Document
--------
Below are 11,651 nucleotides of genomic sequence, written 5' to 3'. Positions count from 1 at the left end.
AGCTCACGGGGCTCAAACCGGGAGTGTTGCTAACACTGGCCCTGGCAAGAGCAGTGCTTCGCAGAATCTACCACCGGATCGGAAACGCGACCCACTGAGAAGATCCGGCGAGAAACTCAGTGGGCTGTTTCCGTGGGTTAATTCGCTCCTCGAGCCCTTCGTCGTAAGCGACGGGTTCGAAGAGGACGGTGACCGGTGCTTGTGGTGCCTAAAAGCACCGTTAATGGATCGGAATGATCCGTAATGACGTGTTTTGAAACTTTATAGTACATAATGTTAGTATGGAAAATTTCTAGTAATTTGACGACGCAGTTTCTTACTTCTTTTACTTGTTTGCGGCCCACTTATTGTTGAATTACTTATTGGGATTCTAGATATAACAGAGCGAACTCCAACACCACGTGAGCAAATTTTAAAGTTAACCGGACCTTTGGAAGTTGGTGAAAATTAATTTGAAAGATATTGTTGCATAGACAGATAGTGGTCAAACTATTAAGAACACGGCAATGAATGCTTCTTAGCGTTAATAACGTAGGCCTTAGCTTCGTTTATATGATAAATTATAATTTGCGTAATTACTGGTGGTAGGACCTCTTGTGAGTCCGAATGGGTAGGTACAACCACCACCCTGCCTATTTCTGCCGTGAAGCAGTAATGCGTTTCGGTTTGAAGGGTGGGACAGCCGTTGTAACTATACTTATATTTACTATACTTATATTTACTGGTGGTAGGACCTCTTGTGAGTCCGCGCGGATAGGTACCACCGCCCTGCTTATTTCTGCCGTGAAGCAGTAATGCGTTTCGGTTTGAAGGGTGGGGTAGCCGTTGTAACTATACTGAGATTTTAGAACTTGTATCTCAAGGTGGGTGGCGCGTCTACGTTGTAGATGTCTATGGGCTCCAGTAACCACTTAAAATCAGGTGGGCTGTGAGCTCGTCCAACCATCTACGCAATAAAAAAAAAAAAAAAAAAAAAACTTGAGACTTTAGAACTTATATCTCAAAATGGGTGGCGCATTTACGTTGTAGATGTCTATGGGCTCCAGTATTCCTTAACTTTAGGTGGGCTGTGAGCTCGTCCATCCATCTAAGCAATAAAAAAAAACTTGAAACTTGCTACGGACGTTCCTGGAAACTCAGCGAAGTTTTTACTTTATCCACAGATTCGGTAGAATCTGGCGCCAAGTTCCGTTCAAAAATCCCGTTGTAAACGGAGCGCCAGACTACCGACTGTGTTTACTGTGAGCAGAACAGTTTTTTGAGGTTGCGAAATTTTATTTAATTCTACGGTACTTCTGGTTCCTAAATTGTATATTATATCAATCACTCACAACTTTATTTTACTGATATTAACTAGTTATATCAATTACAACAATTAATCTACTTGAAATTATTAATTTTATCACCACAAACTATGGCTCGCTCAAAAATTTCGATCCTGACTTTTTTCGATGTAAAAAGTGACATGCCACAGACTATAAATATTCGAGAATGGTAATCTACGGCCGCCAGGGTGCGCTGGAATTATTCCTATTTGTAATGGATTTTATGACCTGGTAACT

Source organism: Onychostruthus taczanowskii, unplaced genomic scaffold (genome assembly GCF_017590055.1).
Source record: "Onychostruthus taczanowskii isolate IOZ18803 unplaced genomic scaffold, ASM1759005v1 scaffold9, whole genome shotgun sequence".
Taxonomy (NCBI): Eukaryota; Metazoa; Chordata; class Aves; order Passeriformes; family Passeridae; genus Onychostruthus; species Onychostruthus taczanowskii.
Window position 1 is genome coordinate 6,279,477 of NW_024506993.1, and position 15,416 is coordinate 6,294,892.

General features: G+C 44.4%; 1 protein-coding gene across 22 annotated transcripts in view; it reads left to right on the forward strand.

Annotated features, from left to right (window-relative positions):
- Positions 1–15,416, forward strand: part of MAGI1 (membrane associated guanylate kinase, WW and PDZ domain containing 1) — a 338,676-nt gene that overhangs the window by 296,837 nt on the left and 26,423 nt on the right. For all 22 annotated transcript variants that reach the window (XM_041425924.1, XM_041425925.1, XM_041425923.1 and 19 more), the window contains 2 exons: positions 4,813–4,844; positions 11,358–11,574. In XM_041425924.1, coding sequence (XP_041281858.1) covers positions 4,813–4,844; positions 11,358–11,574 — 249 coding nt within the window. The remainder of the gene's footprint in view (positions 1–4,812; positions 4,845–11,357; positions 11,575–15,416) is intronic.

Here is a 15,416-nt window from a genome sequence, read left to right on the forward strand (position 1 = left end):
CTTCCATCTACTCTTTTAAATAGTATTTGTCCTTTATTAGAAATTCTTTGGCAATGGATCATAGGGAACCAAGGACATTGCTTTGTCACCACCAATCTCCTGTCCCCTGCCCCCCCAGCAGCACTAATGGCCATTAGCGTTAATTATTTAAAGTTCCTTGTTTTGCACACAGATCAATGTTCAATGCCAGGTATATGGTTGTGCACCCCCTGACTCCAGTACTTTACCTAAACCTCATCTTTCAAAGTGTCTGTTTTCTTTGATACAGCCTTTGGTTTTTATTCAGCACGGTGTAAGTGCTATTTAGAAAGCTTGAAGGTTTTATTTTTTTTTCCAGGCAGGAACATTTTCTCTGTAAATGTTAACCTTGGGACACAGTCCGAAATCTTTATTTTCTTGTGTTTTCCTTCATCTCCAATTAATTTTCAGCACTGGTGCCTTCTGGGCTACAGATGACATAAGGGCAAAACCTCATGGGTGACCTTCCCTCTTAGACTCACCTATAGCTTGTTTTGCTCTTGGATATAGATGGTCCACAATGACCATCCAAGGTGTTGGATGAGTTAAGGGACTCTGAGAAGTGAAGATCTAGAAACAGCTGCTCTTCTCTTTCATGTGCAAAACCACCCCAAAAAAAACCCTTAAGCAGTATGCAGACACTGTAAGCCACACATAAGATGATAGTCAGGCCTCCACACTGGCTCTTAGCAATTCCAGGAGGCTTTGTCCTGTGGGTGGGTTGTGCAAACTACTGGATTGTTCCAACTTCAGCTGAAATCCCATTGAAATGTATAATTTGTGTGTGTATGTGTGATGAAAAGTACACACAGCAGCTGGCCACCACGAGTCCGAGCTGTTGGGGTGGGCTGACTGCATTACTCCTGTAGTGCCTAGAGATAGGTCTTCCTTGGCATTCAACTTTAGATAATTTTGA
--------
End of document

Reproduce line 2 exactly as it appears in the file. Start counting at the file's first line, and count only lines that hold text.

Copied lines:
AGCTCACGGGGCTCAAACCGGGAGTGTTGCTAACACTGGCCCTGGCAAGAGCAGTGCTTCGCAGAATCTACCACCGGATCGGAAACGCGACCCACTGAGAAGATCCGGCGAGAAACTCAGTGGGCTGTTTCCGTGGGTTAATTCGCTCCTCGAGCCCTTCGTCGTAAGCGACGGGTTCGAAGAGGACGGTGACCGGTGCTTGTGGTGCCTAAAAGCACCGTTAATGGATCGGAATGATCCGTAATGACGTGTTTTGAAACTTTATAGTACATAATGTTAGTATGGAAAATTTCTAGTAATTTGACGACGCAGTTTCTTACTTCTTTTACTTGTTTGCGGCCCACTTATTGTTGAATTACTTATTGGGATTCTAGATATAACAGAGCGAACTCCAACACCACGTGAGCAAATTTTAAAGTTAACCGGACCTTTGGAAGTTGGTGAAAATTAATTTGAAAGATATTGTTGCATAGACAGATAGTGGTCAAACTATTAAGAACACGGCAATGAATGCTTCTTAGCGTTAATAACGTAGGCCTTAGCTTCGTTTATATGATAAATTATAATTTGCGTAATTACTGGTGGTAGGACCTCTTGTGAGTCCGAATGGGTAGGTACAACCACCACCCTGCCTATTTCTGCCGTGAAGCAGTAATGCGTTTCGGTTTGAAGGGTGGGACAGCCGTTGTAACTATACTTATATTTACTATACTTATATTTACTGGTGGTAGGACCTCTTGTGAGTCCGCGCGGATAGGTACCACCGCCCTGCTTATTTCTGCCGTGAAGCAGTAATGCGTTTCGGTTTGAAGGGTGGGGTAGCCGTTGTAACTATACTGAGATTTTAGAACTTGTATCTCAAGGTGGGTGGCGCGTCTACGTTGTAGATGTCTATGGGCTCCAGTAACCACTTAAAATCAGGTGGGCTGTGAGCTCGTCCAACCATCTACGCAATAAAAAAAAAAAAAAAAAAAAAACTTGAGACTTTAGAACTTATATCTCAAAATGGGTGGCGCATTTACGTTGTAGATGTCTATGGGCTCCAGTATTCCTTAACTTTAGGTGGGCTGTGAGCTCGTCCATCCATCTAAGCAATAAAAAAAAACTTGAAACTTGCTACGGACGTTCCTGGAAACTCAGCGAAGTTTTTACTTTATCCACAGATTCGGTAGAATCTGGCGCCAAGTTCCGTTCAAAAATCCCGTTGTAAACGGAGCGCCAGACTACCGACTGTGTTTACTGTGAGCAGAACAGTTTTTTGAGGTTGCGAAATTTTATTTAATTCTACGGTACTTCTGGTTCCTAAATTGTATATTATATCAATCACTCACAACTTTATTTTACTGATATTAACTAGTTATATCAATTACAACAATTAATCTACTTGAAATTATTAATTTTATCACCACAAACTATGGCTCGCTCAAAAATTTCGATCCTGACTTTTTTCGATGTAAAAAGTGACATGCCACAGACTATAAATATTCGAGAATGGTAATCTACGGCCGCCAGGGTGCGCTGGAATTATTCCTATTTGTAATGGATTTTATGACCTGGTAACT